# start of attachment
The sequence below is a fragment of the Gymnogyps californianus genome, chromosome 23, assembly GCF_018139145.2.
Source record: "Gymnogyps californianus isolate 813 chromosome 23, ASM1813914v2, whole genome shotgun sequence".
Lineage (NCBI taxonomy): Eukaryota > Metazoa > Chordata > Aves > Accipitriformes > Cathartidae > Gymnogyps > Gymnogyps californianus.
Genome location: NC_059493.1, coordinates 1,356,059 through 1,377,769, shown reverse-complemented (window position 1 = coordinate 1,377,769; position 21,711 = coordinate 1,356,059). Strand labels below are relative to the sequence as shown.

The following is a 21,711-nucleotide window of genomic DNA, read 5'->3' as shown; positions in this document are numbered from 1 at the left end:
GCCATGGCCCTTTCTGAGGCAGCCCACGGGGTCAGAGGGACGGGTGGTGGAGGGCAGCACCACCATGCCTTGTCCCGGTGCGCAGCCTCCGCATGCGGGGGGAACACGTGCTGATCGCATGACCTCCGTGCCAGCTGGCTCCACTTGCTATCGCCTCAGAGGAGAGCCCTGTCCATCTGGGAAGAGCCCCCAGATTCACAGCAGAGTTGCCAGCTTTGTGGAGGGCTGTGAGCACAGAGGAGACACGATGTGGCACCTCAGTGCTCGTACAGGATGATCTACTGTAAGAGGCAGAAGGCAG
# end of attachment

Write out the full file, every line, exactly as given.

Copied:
The sequence below is a fragment of the Gymnogyps californianus genome, chromosome 23, assembly GCF_018139145.2.
Source record: "Gymnogyps californianus isolate 813 chromosome 23, ASM1813914v2, whole genome shotgun sequence".
Lineage (NCBI taxonomy): Eukaryota > Metazoa > Chordata > Aves > Accipitriformes > Cathartidae > Gymnogyps > Gymnogyps californianus.
Genome location: NC_059493.1, coordinates 1,356,059 through 1,377,769, shown reverse-complemented (window position 1 = coordinate 1,377,769; position 21,711 = coordinate 1,356,059). Strand labels below are relative to the sequence as shown.

The following is a 21,711-nucleotide window of genomic DNA, read 5'->3' as shown; positions in this document are numbered from 1 at the left end:
GCCATGGCCCTTTCTGAGGCAGCCCACGGGGTCAGAGGGACGGGTGGTGGAGGGCAGCACCACCATGCCTTGTCCCGGTGCGCAGCCTCCGCATGCGGGGGGAACACGTGCTGATCGCATGACCTCCGTGCCAGCTGGCTCCACTTGCTATCGCCTCAGAGGAGAGCCCTGTCCATCTGGGAAGAGCCCCCAGATTCACAGCAGAGTTGCCAGCTTTGTGGAGGGCTGTGAGCACAGAGGAGACACGATGTGGCACCTCAGTGCTCGTACAGGATGATCTACTGTAAGAGGCAGAAGGCAG